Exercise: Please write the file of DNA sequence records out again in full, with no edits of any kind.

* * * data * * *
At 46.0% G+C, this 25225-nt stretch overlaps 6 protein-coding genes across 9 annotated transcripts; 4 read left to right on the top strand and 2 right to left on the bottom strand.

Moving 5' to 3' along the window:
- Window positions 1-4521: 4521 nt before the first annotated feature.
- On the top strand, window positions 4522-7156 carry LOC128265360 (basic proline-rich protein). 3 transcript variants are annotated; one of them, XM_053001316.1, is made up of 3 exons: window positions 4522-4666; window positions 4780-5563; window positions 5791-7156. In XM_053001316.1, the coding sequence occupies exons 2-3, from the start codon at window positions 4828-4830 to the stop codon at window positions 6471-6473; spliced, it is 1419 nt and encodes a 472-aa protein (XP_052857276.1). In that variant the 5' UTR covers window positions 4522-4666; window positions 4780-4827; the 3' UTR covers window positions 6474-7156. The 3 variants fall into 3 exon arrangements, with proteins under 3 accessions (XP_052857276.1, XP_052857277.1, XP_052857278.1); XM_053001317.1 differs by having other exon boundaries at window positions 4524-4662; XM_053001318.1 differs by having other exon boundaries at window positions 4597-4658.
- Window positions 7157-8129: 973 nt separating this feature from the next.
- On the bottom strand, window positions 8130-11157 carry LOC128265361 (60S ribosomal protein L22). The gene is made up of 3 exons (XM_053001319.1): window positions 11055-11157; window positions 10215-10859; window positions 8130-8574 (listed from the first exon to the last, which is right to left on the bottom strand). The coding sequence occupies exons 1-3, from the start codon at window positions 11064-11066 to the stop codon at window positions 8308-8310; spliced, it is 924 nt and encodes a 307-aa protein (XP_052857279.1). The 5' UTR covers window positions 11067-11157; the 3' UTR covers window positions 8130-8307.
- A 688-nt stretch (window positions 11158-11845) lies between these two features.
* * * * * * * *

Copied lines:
At 46.0% G+C, this 25225-nt stretch overlaps 6 protein-coding genes across 9 annotated transcripts; 4 read left to right on the top strand and 2 right to left on the bottom strand.

Moving 5' to 3' along the window:
- Window positions 1-4521: 4521 nt before the first annotated feature.
- On the top strand, window positions 4522-7156 carry LOC128265360 (basic proline-rich protein). 3 transcript variants are annotated; one of them, XM_053001316.1, is made up of 3 exons: window positions 4522-4666; window positions 4780-5563; window positions 5791-7156. In XM_053001316.1, the coding sequence occupies exons 2-3, from the start codon at window positions 4828-4830 to the stop codon at window positions 6471-6473; spliced, it is 1419 nt and encodes a 472-aa protein (XP_052857276.1). In that variant the 5' UTR covers window positions 4522-4666; window positions 4780-4827; the 3' UTR covers window positions 6474-7156. The 3 variants fall into 3 exon arrangements, with proteins under 3 accessions (XP_052857276.1, XP_052857277.1, XP_052857278.1); XM_053001317.1 differs by having other exon boundaries at window positions 4524-4662; XM_053001318.1 differs by having other exon boundaries at window positions 4597-4658.
- Window positions 7157-8129: 973 nt separating this feature from the next.
- On the bottom strand, window positions 8130-11157 carry LOC128265361 (60S ribosomal protein L22). The gene is made up of 3 exons (XM_053001319.1): window positions 11055-11157; window positions 10215-10859; window positions 8130-8574 (listed from the first exon to the last, which is right to left on the bottom strand). The coding sequence occupies exons 1-3, from the start codon at window positions 11064-11066 to the stop codon at window positions 8308-8310; spliced, it is 924 nt and encodes a 307-aa protein (XP_052857279.1). The 5' UTR covers window positions 11067-11157; the 3' UTR covers window positions 8130-8307.
- A 688-nt stretch (window positions 11158-11845) lies between these two features.